Each year the Arizona Institute for Species Exploration issues its list of the “top ten new species of the year.” The mission of the AISE, at Arizona State University, is to promote taxonomy and the exploration of the Earth’s biodiversity.
Their list for 2011, which includes only species first described scientifically in 2010, has now been published, and there are some amazing species on it. They include two fungi (a bioluminescent mushroom and the world’s only mushroom known to fruit underwater), a spider that builds the largest orb-style web ever described, a new halophilic bacterium found eating rust off the Titanic, a cricket that pollinates an orchid on Reunion Island (the only cricket known to pollinate a flowering plant), a two-meter-long monitor lizard from the Phillipines (it was already known to the locals), a jumping cockroach that looks like a grasshopper, and, perhaps most amazingly, a brand-new species of duiker (antelope), found in a bushmeat market in Africa (it’s hard to believe an antelope has gone undescribed!).
The descriptions on the AISE pages also give the journal references where the species were described. A few of them:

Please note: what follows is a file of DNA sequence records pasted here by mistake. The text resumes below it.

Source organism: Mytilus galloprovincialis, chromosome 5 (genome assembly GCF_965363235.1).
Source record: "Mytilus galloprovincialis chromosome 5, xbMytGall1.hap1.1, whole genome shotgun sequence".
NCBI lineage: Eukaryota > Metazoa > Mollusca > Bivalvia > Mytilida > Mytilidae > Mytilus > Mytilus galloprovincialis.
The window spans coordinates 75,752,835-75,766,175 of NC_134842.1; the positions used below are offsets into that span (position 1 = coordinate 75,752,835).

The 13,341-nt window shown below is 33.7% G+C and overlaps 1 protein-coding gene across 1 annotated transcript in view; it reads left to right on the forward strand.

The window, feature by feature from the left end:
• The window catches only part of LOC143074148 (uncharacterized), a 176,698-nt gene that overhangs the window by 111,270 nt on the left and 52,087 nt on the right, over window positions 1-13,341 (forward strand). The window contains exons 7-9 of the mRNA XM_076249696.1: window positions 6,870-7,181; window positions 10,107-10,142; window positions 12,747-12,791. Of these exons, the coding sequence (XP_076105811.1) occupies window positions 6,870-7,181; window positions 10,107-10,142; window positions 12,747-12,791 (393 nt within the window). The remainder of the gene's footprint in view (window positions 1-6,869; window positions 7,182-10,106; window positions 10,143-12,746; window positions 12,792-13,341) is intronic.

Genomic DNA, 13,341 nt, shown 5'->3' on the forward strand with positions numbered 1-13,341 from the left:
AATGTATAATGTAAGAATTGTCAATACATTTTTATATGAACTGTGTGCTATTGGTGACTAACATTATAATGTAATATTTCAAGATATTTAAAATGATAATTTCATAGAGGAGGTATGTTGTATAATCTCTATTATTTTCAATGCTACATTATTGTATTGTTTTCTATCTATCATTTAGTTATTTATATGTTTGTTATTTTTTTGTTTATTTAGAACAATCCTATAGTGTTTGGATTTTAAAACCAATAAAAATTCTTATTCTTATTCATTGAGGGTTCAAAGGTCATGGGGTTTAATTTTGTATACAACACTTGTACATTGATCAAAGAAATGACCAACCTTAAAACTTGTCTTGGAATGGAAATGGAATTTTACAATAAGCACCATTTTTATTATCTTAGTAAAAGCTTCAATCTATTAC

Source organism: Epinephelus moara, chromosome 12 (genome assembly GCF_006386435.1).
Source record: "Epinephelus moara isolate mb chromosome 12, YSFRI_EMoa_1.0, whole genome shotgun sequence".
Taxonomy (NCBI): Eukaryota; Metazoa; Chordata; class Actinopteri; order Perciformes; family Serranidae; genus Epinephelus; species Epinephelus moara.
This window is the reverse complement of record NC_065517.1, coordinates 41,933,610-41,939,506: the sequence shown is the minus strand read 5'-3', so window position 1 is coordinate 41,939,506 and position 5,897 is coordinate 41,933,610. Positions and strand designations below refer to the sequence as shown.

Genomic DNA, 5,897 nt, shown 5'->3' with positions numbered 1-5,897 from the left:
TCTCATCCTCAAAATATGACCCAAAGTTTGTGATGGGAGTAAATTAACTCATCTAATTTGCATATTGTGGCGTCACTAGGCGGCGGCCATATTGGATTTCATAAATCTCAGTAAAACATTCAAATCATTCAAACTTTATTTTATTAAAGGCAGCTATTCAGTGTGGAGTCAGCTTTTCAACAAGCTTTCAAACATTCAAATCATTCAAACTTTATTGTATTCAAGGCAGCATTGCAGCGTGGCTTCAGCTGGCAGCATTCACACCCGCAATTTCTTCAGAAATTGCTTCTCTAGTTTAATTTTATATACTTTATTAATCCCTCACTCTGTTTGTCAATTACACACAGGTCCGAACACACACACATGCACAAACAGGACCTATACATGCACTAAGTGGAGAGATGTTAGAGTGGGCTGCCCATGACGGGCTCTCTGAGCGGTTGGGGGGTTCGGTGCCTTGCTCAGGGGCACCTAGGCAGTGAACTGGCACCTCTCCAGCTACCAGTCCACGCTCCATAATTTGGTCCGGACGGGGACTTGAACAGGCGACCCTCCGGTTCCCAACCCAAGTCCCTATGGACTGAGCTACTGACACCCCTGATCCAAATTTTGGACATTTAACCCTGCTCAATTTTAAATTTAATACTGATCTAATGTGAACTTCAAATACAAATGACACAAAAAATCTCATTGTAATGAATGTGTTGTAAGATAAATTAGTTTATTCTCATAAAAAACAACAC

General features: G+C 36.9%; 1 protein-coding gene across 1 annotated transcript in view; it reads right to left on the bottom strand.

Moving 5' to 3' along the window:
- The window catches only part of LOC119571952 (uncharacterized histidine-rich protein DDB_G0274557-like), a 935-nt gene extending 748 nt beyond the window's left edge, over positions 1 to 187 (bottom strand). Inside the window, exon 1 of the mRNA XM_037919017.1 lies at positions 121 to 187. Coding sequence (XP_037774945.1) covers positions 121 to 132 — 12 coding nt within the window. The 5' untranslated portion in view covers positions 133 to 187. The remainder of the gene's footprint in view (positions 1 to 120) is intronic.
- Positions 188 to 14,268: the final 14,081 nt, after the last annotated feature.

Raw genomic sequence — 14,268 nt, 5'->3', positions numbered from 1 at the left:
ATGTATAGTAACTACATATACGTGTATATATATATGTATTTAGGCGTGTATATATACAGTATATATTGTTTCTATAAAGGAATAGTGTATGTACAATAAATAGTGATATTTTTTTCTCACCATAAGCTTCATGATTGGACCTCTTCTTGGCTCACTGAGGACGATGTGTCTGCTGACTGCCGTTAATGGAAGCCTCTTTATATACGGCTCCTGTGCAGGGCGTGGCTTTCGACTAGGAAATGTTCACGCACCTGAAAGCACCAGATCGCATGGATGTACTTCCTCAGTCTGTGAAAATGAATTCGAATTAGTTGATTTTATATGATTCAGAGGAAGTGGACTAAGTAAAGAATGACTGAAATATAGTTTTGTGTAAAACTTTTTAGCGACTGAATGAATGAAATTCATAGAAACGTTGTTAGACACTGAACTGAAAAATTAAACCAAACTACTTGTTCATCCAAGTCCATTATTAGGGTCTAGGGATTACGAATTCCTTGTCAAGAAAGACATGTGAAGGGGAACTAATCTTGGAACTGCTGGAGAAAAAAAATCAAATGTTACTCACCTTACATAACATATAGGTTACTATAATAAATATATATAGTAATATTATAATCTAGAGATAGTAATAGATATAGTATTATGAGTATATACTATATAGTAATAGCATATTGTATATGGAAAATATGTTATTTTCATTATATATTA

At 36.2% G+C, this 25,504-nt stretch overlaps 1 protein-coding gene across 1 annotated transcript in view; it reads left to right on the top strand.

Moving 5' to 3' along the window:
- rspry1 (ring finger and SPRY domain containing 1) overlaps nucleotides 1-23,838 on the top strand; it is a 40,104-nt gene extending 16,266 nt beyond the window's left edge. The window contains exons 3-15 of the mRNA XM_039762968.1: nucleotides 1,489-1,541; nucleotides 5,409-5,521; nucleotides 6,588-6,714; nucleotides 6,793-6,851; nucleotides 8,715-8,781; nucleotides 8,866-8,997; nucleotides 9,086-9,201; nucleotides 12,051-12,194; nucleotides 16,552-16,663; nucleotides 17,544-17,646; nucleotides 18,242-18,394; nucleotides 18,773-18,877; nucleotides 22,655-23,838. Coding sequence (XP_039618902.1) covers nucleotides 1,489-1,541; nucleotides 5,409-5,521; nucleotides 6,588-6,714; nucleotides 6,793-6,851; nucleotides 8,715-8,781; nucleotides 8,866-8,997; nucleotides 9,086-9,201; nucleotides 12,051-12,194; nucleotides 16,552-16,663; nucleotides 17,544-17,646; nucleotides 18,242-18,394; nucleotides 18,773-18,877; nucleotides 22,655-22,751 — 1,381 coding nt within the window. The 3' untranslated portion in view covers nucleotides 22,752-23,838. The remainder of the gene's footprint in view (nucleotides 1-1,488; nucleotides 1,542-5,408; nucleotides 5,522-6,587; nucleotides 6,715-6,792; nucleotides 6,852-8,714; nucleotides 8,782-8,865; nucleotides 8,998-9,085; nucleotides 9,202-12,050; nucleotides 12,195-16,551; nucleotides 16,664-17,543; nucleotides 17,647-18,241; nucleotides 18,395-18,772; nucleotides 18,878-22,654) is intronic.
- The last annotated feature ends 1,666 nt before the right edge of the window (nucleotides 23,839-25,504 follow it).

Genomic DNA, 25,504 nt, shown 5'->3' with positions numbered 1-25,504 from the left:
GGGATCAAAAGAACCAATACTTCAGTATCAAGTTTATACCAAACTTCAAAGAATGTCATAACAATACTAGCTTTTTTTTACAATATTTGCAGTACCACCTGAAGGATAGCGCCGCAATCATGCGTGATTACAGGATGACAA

Darwin’s bark spider (Caerostris darwini) from Madagascar. Look at the size of that web, spun by a single individual! (Images © Matjaž Kuntner):
A new leech (Tyrannobdella rex) found feeding in the nostrils of two children in South America. (The PLos One article describes one as being nearly three inches long). T. rex is unique because it’s the only known leech with a “single armed jaw with such large teeth.”
The first known underwater mushroom, Psathyrella aquatica, from Oregon! (Photos copyright by Robert Coffan). You can see a short video of it at this link:
A jumping cockroach, Saltoblattella montistabularis, from South Africa (photo courtesy of Mike Picker). Resembling a grasshopper, it’s a remarkable example of convergent evolution between insects from two different orders. The website says this:
This new species of cockroach exhibits unusual morphology. It has legs that are highly modified for jumping. Prior to its discovery jumping cockroaches were only known from the Late Jurassic. This extant cockroach has jumping ability that is on par with grasshoppers. In addition to the leg modifications, it has hemispherical shaped eyes that protrude from the sides of the head instead of kidney shaped and the antennae have an additional fixation point to help stabilize them during jumping.
And my favorite, the Louisiana Pancake Batfish (Halieutichthys intermedius; photo by Prosanta Chakrabarty). It was discovered right before the BP oil spill, and in the same area. Let’s hope it’s still around:
Think of all the weird and wonderful stuff that’s still out there and undescribed! Much of it never will be, either, if we keep despoiling our planet.